For some, they can only imagine what it’s like to be center stage for a Broadway musical. For Salisbury University alumna and professor Jennifer Hope Wills, she dreamed of it, worked for it, achieved it and came back to SU in a matter of years.
Being brought up in a world of singing and performing in Ocean City, it was only natural that Wills end up in the big leagues of theatre production; however, for Wills, this was not always her plan.
After growing up with parents who owned a theatre company and being surrounded by the spotlight of performing, Wills decided that in her adult life, she wanted to do anything but that. So, instead of theatre arts, Wills attended SU as a history education major.
But alas, Wills could not run from what was meant to be. She explains this inevitable fate of hers as a “funny story.”
“When I came to Salisbury, I wanted to do anything but theatre or music ... I didn’t want anything to do with any of that,” Wills said. “But then I started to sing in the local choir and community theatre, and I was like, ‘Aw, man! I guess I do still like this.’”
Wills ended up changing her major to music and getting her master’s at Indiana University in opera, but after teaching, she still felt a part of her that wanted to live out a childhood dream.
“So, then I thought ... if I don’t go now and see what happens ...” Wills said. “So, then I’d gotten it in my mind that why don’t I just see if I can do it?”
At 31 years old, Wills made her big Broadway debut in 2004 as the understudy for Belle in Disney's "Beauty and the Beast." Wills then starred in a number of top regional theatres around the country and went on to co-star Brooke Shields in the Production of the “Wonderful Town” on Broadway.
Enjoying the spotlight and New York City for nearly six years, Wills began to miss the laid-back lifestyle that came with living on the Eastern Shore. She also decided that Salisbury was a better environment to raise her son, so she returned.
In her first semester back at SU as a professor, Wills has raved about the campus and how nice it feels to be home.
Currently, Wills meets with ten different students on a weekly basis with 30-minute to hour-long sessions. She highlighted that one of her favorite parts about this teaching style is the diversity of her students and her ability to get to know each of them one-on-one.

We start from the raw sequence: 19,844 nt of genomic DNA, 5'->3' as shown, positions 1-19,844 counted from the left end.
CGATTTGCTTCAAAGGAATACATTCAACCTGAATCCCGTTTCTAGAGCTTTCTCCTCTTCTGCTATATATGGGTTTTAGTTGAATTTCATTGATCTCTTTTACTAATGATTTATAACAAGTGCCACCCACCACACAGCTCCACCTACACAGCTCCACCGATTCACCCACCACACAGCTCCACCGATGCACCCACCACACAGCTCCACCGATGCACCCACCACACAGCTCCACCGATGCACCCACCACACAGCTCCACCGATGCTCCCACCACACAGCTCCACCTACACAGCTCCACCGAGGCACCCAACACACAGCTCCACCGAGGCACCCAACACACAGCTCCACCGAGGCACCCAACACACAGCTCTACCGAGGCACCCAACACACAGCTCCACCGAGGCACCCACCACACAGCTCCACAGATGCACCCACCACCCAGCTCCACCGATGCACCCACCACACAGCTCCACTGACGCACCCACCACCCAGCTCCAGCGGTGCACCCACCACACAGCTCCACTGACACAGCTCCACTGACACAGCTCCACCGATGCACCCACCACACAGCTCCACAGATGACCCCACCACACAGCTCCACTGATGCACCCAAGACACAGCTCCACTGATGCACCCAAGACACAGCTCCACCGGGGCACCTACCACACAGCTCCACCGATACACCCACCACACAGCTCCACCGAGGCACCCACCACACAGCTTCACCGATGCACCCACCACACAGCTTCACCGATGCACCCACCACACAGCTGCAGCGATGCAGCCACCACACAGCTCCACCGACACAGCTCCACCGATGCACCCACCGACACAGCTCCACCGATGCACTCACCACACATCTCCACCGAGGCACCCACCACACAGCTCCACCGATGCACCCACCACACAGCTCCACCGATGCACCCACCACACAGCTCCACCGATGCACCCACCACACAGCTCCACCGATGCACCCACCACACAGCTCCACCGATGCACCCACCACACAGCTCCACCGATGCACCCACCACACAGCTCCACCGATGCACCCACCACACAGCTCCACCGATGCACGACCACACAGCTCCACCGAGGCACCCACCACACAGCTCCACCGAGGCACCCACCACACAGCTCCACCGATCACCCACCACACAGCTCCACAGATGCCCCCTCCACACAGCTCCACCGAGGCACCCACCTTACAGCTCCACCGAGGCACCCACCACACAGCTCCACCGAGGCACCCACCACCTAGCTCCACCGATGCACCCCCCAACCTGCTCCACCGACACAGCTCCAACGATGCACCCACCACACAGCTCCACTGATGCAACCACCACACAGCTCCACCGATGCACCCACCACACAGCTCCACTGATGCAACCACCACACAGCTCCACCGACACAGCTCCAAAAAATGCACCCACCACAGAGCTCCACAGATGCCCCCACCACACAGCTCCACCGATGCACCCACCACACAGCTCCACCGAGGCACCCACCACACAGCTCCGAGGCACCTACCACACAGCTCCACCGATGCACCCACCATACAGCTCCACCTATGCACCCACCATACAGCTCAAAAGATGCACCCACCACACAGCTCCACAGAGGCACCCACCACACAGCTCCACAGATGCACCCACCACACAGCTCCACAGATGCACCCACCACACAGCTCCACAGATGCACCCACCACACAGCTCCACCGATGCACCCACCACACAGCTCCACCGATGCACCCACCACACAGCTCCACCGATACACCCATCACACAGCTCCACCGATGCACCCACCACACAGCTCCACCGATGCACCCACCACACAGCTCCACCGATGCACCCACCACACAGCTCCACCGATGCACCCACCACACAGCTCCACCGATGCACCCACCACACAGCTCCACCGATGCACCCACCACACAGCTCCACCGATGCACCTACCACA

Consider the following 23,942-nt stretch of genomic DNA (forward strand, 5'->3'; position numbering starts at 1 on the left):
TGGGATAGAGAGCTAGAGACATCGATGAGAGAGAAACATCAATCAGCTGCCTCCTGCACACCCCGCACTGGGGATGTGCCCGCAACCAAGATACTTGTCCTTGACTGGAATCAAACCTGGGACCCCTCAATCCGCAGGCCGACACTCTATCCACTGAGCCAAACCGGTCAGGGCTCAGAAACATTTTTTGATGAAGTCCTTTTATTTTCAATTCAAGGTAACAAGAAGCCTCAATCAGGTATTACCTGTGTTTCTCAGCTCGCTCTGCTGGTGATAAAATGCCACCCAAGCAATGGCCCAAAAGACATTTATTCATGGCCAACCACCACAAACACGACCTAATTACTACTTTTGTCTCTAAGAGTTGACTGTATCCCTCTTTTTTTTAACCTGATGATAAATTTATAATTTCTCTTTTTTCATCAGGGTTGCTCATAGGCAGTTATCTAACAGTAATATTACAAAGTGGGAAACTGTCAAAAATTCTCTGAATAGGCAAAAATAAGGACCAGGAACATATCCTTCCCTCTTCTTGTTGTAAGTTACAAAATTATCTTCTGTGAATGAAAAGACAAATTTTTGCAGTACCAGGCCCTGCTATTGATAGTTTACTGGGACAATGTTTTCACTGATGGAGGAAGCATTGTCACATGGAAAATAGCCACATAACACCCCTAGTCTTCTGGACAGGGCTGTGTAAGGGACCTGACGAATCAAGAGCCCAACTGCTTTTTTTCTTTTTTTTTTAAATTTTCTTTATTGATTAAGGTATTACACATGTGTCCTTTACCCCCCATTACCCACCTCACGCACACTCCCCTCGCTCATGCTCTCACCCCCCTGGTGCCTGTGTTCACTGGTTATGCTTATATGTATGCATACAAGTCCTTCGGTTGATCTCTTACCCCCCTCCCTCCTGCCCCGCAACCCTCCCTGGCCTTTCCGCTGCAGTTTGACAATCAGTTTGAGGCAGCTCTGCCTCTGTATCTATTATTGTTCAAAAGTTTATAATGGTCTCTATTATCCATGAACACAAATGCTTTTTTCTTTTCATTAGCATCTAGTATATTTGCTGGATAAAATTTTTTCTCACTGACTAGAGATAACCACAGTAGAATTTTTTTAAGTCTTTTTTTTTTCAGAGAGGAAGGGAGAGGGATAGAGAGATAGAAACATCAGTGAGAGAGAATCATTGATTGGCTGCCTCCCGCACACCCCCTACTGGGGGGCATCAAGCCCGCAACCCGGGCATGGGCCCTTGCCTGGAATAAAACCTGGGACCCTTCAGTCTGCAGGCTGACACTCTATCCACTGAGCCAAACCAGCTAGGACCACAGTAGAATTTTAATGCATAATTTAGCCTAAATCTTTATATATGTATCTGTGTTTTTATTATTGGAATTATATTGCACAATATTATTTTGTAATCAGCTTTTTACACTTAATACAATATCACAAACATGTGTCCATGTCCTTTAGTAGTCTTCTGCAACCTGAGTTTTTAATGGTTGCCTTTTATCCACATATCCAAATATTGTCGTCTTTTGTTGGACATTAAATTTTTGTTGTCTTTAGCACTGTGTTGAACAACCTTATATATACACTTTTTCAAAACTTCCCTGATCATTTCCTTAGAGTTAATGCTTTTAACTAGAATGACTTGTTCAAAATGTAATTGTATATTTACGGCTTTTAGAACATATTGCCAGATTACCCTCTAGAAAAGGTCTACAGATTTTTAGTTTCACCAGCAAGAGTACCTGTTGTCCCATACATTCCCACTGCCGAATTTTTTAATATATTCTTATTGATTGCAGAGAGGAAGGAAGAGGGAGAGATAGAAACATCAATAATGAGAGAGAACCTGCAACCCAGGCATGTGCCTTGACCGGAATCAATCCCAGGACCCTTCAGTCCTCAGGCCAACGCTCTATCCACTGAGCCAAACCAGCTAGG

“If you had one big class full of people, you don’t really get to know them so well ...” Wills said. “But this. When it’s one-on-one like this, you really get to know the person.”
A typical session for Wills often does not start talking about music at all, but rather talking about the individual and their own well-being. The session then leads into warm-up exercises and voice coaching by Wills.
Because her students all range in their ability levels from beginners to the more advanced, Wills works to tailor each lesson to work for each specific student.
"Each student is different, and each lesson changes drastically based on which student is walking through the door," Wills said. "Voice is all about your body ... so you have to sort of be a detective to figure out how each student works."
Seeing Wills on Broadway nearly eight years ago, SU senior Alyssa Mullins had never imagined she’d be in the same room as Wills, nonetheless have her as a professor at the university. When she received word that Wills would be her voice coach this semester, she could not contain her excitement.
“It was really incredible to see someone who had come from this place, and had started in the same arena of homegrown community theatre and gone to that,” Mullins said. “When I found out she was my voice teacher this year, I sent her the largest fangirl email.”
Mullins takes Music 390, which is a course specifically for voice lessons for non-music majors. She enjoys the class because she feels that the course consists of a wonderful blend of exercises and course work.
Mullins emphasized that the class allows for a great deal of flexibility in that no student is required to learn a new language or memorize specific pieces for a musical jury.
Right now, Wills is helping Mullins with an English aria and a German aria from "The Magic Flute." Mullins feels that much of the class works around technique and emotions.
“Singing is very emotional, and I don’t know that everybody really realizes how much it takes not only to sing in front of people, but to sing to in front of someone directly that you are expecting to criticize you,” Mullins said. “To ask someone to make you good ... what does it feel like, what does it sound like, but most importantly, what does it make you feel like?”
It is this sense of true emotion and depth that Mullins feels Wills has brought to her lessons that no teacher had ever done for her in the past.
Mullins feels that Wills’ experience on Broadway brings not only authenticity and experience to the classroom, but also a sense of genuine-ness that not every class has the ability to give a student.
“She is an incredible addition to the faculty because she brings, not only that real world experience, but she can give it to you in a way that is non-condescending. It’s very much like, ‘I’m willing to tell you as much as you’re willing to listen,’” Mullins said. “She’s incredible.”
By CAROLINE STREETT
Gull life editor
Featured photos by Caroline Streett Images and Broadwayworld.com.